Post-White? On ‘Blues for Smoke’

Post-White? On ‘Blues for Smoke’

The Whitney’s adventurous, awkward attempt to explore abstract art through the blues.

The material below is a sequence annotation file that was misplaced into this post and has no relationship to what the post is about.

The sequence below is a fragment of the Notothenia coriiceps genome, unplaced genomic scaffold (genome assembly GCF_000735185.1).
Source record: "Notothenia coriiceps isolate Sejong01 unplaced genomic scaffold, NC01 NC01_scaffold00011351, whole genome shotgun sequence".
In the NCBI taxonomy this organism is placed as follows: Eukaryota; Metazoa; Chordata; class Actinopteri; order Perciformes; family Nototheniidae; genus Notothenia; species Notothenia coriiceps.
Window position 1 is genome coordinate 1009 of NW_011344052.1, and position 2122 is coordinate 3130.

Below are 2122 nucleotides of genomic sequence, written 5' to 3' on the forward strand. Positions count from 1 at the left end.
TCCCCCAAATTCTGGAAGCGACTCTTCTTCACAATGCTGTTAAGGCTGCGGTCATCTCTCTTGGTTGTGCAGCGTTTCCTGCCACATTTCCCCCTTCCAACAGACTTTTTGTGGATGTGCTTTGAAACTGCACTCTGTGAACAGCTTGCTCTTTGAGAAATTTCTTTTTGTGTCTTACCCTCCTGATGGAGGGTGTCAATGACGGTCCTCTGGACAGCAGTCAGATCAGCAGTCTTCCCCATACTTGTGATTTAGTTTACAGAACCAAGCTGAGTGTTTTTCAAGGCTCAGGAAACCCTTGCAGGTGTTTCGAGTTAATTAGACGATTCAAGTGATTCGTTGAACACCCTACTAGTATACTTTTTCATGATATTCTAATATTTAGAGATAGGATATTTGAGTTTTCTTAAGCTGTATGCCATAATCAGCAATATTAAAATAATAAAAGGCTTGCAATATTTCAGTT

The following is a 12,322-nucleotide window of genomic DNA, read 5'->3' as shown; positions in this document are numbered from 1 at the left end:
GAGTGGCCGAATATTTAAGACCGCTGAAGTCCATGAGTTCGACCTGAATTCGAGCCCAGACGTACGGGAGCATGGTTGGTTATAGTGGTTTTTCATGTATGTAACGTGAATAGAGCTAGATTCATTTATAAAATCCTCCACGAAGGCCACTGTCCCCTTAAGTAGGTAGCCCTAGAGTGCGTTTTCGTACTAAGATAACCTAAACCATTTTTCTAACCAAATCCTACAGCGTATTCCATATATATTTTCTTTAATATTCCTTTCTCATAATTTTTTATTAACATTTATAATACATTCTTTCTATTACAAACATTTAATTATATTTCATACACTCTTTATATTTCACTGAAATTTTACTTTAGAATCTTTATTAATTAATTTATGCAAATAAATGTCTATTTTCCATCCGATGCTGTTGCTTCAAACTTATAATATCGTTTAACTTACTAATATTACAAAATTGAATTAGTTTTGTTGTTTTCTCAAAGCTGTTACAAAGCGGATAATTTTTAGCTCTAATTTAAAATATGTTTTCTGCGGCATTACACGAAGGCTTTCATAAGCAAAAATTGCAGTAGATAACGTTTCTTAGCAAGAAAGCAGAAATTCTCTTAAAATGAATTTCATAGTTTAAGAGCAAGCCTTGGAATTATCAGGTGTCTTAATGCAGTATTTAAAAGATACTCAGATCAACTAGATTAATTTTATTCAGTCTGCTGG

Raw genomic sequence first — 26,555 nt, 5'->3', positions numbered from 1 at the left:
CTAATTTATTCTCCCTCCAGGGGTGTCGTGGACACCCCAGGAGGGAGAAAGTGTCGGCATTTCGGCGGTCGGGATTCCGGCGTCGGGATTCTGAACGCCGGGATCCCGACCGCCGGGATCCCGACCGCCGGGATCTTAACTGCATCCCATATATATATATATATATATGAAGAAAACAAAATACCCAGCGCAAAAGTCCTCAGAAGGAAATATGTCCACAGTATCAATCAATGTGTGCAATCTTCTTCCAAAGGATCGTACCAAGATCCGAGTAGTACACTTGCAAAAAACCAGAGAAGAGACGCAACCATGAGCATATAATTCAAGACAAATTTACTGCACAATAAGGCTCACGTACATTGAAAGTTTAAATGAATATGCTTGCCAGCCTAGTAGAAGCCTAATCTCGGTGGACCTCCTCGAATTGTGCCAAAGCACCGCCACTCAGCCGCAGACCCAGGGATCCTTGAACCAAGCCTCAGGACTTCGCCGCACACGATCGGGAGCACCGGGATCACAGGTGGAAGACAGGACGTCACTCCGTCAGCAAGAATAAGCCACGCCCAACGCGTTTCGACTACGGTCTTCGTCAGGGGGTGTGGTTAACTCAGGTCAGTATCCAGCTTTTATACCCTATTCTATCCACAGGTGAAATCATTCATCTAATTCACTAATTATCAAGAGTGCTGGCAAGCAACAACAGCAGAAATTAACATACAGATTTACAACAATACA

If, rather than taking the elevator, you happened to walk up the stairs to the third floor to enter “Blues for Smoke,” the recent exhibition at the Whitney Museum of American Art, you would have heard it before you had seen it: the joyful, roiling noise of John Coltrane’s music, incorporated into David Hammons’s installation Chasing the Blue Train (1989). And you might have later noticed that you’d begun viewing the show before you realized what you were looking at: the reflections flickering on the wall along the stairs and on the third-floor landing, their source the sheets of silver Mylar that form the main ingredient of Kira Lynn Harris’s installation Blues for Breuer (2013). Organized by Bennett Simpson, associate curator at the Museum of Contemporary Art in Los Angeles, where the show originated, “Blues for Smoke” was the kind of exhibition that sneaks up on you, where the things seen are overshadowed by their resonances and reflections.